Landlords and property managers often work very closely with commercial real estate brokers. Though the majority of engagements between landlords and brokers lead to positive outcomes, there are always opportunities for improvement.
“The brokers we work with do their absolute best,” says Elizabeth Whitton of Armadale Property Management in Toronto. “They’ve opened up to me about the difficulties that they run into in their work, many of them stemming from oversights on the landlord’s end.”
Such difficulties create missed opportunities for relationship-building with brokers, to say nothing of failed deals and lost revenue.
Here are four simple ways for landlords and property managers to make the most out of their relationships with commercial real estate brokers.
A good place to start is by treating your broker as a partner, not simply as someone you’ve hired to perform a transaction. Appreciate the knowledge they bring to the table, and consider their consultations. Treat them like the experts that they are.
“Landlords can make the broker feel as if they’re valuable,” says Whitton. “Brokers don’t often receive acknowledgement for the expertise that they bring to the table, so keeping an open mind and really listening to what they have to say really goes a long way to building that rapport.”
Make it easy for your broker to approach you with questions, concerns, and ideas so they can do their jobs.
Ensure that your broker has unfettered access to properties that you are looking to lease, and go out of your way to join them on site visits. Also, take care of as much of the paperwork for them in advance (especially if the offers are long and overly-detailed).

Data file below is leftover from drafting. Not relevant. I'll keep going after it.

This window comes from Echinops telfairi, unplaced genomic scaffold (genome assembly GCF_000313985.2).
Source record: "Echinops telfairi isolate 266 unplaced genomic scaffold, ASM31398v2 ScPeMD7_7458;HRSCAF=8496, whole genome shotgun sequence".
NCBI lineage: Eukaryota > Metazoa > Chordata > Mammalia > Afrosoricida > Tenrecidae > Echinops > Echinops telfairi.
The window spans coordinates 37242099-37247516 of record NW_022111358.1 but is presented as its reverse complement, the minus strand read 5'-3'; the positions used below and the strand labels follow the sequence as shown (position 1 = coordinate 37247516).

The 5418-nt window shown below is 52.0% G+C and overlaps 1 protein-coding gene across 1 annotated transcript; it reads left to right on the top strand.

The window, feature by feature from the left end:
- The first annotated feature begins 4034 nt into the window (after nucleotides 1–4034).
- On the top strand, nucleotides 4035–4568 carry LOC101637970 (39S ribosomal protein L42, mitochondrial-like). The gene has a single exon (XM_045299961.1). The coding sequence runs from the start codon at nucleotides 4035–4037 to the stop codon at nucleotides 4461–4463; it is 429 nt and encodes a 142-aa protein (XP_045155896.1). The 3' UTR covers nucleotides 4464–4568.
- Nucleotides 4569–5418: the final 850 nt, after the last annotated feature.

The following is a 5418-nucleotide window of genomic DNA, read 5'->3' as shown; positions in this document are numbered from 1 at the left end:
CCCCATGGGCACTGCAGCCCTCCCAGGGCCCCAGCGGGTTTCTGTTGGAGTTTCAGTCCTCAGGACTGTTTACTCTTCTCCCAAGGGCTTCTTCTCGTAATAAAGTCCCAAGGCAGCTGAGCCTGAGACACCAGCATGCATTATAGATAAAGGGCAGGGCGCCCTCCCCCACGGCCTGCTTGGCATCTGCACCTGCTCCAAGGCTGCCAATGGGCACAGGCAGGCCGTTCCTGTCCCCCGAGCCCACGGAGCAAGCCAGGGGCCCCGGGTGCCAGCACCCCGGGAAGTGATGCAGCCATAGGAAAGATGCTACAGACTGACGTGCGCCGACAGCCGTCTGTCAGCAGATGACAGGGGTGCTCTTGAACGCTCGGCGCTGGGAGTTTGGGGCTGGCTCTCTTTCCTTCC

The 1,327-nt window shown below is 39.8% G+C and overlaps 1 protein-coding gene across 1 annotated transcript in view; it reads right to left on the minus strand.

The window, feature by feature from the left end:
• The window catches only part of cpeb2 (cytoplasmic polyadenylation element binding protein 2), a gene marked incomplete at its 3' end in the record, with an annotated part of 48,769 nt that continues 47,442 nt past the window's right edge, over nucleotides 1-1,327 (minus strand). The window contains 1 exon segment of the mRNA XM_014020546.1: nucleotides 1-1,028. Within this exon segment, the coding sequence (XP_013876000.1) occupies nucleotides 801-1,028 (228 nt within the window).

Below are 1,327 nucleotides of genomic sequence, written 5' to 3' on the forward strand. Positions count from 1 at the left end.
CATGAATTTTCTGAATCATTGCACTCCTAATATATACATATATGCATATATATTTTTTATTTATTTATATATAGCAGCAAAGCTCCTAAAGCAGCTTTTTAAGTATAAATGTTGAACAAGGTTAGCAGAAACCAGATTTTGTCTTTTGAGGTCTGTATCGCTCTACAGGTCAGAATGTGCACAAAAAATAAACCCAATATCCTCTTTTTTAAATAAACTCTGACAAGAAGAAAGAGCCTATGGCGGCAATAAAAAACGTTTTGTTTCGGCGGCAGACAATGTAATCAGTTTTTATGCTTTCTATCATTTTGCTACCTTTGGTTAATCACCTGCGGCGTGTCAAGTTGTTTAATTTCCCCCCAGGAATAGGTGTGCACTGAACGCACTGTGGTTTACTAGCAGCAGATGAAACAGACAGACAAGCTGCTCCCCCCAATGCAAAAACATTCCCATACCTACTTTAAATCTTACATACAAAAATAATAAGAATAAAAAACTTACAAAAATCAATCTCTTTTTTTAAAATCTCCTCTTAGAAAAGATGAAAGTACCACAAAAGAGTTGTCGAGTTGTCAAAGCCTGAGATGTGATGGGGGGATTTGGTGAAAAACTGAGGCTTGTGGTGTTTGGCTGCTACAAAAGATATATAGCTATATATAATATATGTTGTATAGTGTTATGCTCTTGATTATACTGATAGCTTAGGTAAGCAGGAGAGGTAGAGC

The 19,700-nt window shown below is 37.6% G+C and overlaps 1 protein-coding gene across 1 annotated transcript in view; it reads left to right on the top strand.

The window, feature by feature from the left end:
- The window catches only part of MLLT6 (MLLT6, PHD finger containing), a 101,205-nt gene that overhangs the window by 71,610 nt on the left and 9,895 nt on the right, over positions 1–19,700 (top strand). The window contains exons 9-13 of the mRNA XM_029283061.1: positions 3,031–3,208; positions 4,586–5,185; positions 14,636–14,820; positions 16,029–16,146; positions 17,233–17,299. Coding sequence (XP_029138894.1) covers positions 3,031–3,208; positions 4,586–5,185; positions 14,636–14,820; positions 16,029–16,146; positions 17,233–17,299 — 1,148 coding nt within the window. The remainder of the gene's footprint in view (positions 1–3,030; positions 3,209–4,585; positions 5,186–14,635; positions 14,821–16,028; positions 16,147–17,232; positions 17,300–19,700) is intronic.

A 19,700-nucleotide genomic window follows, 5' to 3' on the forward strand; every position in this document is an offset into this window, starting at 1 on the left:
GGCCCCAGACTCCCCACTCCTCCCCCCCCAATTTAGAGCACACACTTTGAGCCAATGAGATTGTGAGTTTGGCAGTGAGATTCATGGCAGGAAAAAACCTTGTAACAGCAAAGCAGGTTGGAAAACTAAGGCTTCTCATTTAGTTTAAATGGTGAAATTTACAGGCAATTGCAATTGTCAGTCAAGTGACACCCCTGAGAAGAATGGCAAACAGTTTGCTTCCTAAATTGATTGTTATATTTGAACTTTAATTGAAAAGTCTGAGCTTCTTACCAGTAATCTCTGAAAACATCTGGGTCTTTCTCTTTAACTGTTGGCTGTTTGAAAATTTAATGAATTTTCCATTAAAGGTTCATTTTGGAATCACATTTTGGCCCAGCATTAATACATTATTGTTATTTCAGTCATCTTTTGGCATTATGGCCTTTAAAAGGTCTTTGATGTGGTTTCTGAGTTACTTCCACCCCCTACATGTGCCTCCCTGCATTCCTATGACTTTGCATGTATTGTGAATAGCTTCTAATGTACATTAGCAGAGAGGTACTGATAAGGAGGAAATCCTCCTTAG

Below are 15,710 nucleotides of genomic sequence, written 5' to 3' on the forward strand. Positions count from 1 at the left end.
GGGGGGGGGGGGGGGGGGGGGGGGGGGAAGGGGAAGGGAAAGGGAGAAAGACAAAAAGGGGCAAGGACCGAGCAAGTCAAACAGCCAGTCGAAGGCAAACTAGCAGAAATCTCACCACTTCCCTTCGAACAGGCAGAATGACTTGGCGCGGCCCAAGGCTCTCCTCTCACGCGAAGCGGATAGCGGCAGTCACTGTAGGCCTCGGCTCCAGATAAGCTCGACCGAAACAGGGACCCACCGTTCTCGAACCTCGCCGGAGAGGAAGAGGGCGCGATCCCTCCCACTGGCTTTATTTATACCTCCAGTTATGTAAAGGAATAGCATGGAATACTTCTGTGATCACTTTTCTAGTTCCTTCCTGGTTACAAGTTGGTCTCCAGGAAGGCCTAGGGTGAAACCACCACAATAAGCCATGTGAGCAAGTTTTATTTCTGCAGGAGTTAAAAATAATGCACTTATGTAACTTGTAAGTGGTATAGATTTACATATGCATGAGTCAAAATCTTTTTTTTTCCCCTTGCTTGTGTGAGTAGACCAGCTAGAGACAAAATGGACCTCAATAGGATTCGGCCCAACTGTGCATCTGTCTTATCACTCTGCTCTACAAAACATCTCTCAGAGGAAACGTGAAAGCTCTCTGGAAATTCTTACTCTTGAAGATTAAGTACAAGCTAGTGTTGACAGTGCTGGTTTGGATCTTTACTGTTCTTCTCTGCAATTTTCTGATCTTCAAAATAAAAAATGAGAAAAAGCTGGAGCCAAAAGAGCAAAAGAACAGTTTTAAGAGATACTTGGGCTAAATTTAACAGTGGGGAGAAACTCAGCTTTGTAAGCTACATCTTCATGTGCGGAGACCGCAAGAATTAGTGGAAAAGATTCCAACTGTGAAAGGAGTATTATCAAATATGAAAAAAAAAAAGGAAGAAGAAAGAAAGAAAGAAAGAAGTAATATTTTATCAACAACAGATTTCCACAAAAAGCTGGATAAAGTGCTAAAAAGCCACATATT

Do what you can to close deals quickly. This will show your broker your commitment to making the process go smoothly and they will appreciate the effort.
And, finally, pay them promptly when the deal is done.
“Every landlord always thinks that their property’s the best, and often, they’ll price themselves accordingly,” says Whitton. “That’s perfectly understandable. However, landlords must also remember that, depending on the market conditions of the time, there are always other options out there. If brokers have disagreements on market value versus what the landlord believes is the true value, those can be stressful conversations to have.”
Make sure to stay abreast of changes in the commercial real estate market in the areas where you operate. Recognizing where the market actually is helps you establish realistic expectations for new leases and purchases, which makes it easier for your broker to serve your interests and attract lucrative offers.
“For example,” says Whitton, “if gas is trading at $120 and a landlord is asking $150, it makes the brokers work that much more difficult. However, if you’re current with all of the movements in the market, you’ll offer a more reasonable asking price that’s easier for your brokers to sell to their prospects.”
Landlords should keep brokers in the loop with regards to any renovations, damages, or other changes to existing properties. This is a simple oversight that can have major ramifications for your broker’s ability to serve you.
“There are many times when landlords will go lease something directly to another tenant or something will change in their plans, and the brokers are the last to know,” says Whitton. “Brokers have their greatest successes when their landlords are constantly sending them information, making sure they have updated information like a good floor plan, and relaying good intelligence to them so they can do their jobs.”
Finally, in between commercial deals, stay in touch with your broker partners. Take them to dinner to celebrate successful occasions. Send them cards and other tokens of appreciation every so often. Play a round or two of golf with them in the summertime. As with any other aspect of business, building that relationship can be professionally lucrative as well as personally-rewarding for both of you.
“Generally,” says Whitton, “it helps to have a positive attitude, smile, and be pleasant. My brokers have worked with developers who are more distant, with no desire to cultivate a relationship. On the other hand, some of their best client outcomes are with developers who take the time to build that friendship.”